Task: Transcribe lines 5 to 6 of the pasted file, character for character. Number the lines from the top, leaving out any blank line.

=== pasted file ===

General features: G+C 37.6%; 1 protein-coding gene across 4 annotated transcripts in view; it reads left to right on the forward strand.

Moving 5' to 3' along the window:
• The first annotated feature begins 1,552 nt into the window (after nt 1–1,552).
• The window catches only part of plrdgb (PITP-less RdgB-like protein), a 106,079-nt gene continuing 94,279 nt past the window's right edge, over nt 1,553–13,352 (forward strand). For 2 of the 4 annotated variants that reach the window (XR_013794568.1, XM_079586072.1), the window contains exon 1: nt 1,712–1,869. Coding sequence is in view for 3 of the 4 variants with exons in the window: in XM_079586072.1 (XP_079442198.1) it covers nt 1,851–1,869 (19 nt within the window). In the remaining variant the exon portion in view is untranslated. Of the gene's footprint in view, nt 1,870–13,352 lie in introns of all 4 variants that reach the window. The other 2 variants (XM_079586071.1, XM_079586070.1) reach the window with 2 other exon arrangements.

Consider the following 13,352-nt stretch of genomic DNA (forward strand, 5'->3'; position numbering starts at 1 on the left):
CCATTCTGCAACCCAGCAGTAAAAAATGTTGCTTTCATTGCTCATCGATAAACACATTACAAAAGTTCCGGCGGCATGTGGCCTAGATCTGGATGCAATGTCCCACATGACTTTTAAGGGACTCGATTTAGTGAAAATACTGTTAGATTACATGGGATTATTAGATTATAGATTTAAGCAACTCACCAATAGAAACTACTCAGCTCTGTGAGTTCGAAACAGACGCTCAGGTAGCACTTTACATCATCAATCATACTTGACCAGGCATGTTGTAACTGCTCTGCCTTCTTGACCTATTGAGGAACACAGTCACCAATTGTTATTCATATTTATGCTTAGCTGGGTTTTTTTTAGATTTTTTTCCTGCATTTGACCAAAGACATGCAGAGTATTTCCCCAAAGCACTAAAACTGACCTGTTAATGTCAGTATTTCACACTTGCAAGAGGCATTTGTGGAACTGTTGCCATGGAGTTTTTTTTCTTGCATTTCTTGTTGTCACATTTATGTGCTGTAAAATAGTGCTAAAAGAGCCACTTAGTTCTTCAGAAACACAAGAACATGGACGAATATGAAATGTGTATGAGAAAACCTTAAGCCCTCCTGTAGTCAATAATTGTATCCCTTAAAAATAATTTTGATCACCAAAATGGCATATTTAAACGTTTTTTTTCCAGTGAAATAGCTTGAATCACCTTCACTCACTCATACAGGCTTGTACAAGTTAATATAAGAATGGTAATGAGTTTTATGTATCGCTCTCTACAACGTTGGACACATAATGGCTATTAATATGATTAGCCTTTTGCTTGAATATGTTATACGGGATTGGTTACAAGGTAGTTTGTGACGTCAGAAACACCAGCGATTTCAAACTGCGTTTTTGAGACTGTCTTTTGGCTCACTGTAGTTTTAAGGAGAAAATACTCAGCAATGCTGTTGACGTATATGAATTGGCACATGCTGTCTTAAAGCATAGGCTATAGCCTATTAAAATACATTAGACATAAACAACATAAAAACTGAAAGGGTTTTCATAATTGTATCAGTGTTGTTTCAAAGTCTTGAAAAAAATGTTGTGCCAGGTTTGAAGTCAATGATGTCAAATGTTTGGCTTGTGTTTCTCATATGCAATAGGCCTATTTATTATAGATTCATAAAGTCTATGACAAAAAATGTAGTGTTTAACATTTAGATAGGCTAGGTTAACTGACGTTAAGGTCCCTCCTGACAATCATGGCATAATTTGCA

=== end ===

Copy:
Consider the following 13,352-nt stretch of genomic DNA (forward strand, 5'->3'; position numbering starts at 1 on the left):
CCATTCTGCAACCCAGCAGTAAAAAATGTTGCTTTCATTGCTCATCGATAAACACATTACAAAAGTTCCGGCGGCATGTGGCCTAGATCTGGATGCAATGTCCCACATGACTTTTAAGGGACTCGATTTAGTGAAAATACTGTTAGATTACATGGGATTATTAGATTATAGATTTAAGCAACTCACCAATAGAAACTACTCAGCTCTGTGAGTTCGAAACAGACGCTCAGGTAGCACTTTACATCATCAATCATACTTGACCAGGCATGTTGTAACTGCTCTGCCTTCTTGACCTATTGAGGAACACAGTCACCAATTGTTATTCATATTTATGCTTAGCTGGGTTTTTTTTAGATTTTTTTCCTGCATTTGACCAAAGACATGCAGAGTATTTCCCCAAAGCACTAAAACTGACCTGTTAATGTCAGTATTTCACACTTGCAAGAGGCATTTGTGGAACTGTTGCCATGGAGTTTTTTTTCTTGCATTTCTTGTTGTCACATTTATGTGCTGTAAAATAGTGCTAAAAGAGCCACTTAGTTCTTCAGAAACACAAGAACATGGACGAATATGAAATGTGTATGAGAAAACCTTAAGCCCTCCTGTAGTCAATAATTGTATCCCTTAAAAATAATTTTGATCACCAAAATGGCATATTTAAACGTTTTTTTTCCAGTGAAATAGCTTGAATCACCTTCACTCACTCATACAGGCTTGTACAAGTTAATATAAGAATGGTAATGAGTTTTATGTATCGCTCTCTACAACGTTGGACACATAATGGCTATTAATATGATTAGCCTTTTGCTTGAATATGTTATACGGGATTGGTTACAAGGTAGTTTGTGACGTCAGAAACACCAGCGATTTCAAACTGCGTTTTTGAGACTGTCTTTTGGCTCACTGTAGTTTTAAGGAGAAAATACTCAGCAATGCTGTTGACGTATATGAATTGGCACATGCTGTCTTAAAGCATAGGCTATAGCCTATTAAAATACATTAGACATAAACAACATAAAAACTGAAAGGGTTTTCATAATTGTATCAGTGTTGTTTCAAAGTCTTGAAAAAAATGTTGTGCCAGGTTTGAAGTCAATGATGTCAAATGTTTGGCTTGTGTTTCTCATATGCAATAGGCCTATTTATTATAGATTCATAAAGTCTATGACAAAAAATGTAGTGTTTAACATTTAGATAGGCTAGGTTAACTGACGTTAAGGTCCCTCCTGACAATCATGGCATAATTTGCA